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Some CHAPPiE Inspired Thoughts

Recollected conversation with a significant other following the watching, for the first time, of CHAPPiE (on DVD):

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“What if that [the thing that happens in the film] were the ultimate goal in human evolution – that we eventually manage to leave our bodies and exist only in consciousness, free of human form?”

“But would you be happy in such a form? How would humans continue to exist? There would be no children.”

“But what if the point of humans breeding is only to enable them to arrive at a place whereby breeding is no longer needed – where human evolution takes us away from certain death?”

“What about the children?”

“There would no longer be a need for children.”

“So you’d be happy being immortal? It wouldn’t bother you that there would be no more children being born?”

“What I’m saying is that the very idea of leaving the human body gives rise to the possibility that consciousness can continue to expand beyond its traditional limit, where it is always confined within a decaying body that will die within a set period of time, and thus (thus was probably not actually used but it fits well here) is free to explore farther and longer and in greater detail. Can you imagine that?”

“But what about the children?”

“Think about the possibilities instead. Journeying outside of our universe would actually become a possibility. That can never happen in our current form.”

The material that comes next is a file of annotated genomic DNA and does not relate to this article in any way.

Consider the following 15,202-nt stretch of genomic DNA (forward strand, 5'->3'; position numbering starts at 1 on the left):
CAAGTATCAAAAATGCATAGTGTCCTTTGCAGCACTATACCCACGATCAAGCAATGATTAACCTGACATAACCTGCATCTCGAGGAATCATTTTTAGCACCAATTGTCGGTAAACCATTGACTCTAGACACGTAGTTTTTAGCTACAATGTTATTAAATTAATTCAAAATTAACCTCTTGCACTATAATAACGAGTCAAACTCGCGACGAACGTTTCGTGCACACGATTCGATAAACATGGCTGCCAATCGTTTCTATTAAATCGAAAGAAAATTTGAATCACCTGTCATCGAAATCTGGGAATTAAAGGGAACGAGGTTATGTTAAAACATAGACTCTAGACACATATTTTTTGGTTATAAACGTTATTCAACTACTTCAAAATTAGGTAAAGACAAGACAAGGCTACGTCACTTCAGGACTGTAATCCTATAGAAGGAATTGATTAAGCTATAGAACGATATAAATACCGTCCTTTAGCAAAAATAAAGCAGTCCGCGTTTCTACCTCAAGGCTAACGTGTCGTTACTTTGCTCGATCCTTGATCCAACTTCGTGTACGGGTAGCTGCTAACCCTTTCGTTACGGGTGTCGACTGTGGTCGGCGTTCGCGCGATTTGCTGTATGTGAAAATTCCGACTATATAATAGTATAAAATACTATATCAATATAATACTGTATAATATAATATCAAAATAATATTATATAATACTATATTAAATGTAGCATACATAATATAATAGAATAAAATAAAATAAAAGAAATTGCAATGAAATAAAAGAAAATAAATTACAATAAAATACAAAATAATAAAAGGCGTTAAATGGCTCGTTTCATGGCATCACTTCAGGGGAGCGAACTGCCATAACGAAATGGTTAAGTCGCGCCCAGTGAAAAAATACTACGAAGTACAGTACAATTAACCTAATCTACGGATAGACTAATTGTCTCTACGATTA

“Humans need to breed. That’s what we’re made for. Humans crave children.”

“But…”


Mr. Holmes and the Inclusion of an Iconic, if Horrific, 20th Century Event

Sir Ian McKellen‘s (@IanMckellen) newest film, Mr. Holmes (@MrHolmesMovie), is an interesting take on the all too familiar Sherlock Holmes tradition of super-sleuth-doing-super-sleuthing kind of stuff, albeit as he’s nearing the end of his life and suffering the effects of old age. However, having just watched the film, I’m left somewhat perplexed at the inclusion of a direct reference to the Atomic bombings of Hiroshima and Nagasaki. I’m perplexed because I guess I’m meant to be. What I mean by this is that the film-makers obviously meant this aspect of the film to have such an effect, because it jars one’s sensibilities at the point of reference, causing one to perform a kind of cinematic double-take, where you’re sitting in your comfy cinema chair, feeling all caught up in the scenes of England-of-yesteryear, what with steam trains and old cars and men in hats and women in gloves and apiaries and stuff, and then you catch a glimpse of a Japanese woman with horrific scarring to her face, just before you see the sign for Hiroshima Station and the scorched landscape beyond.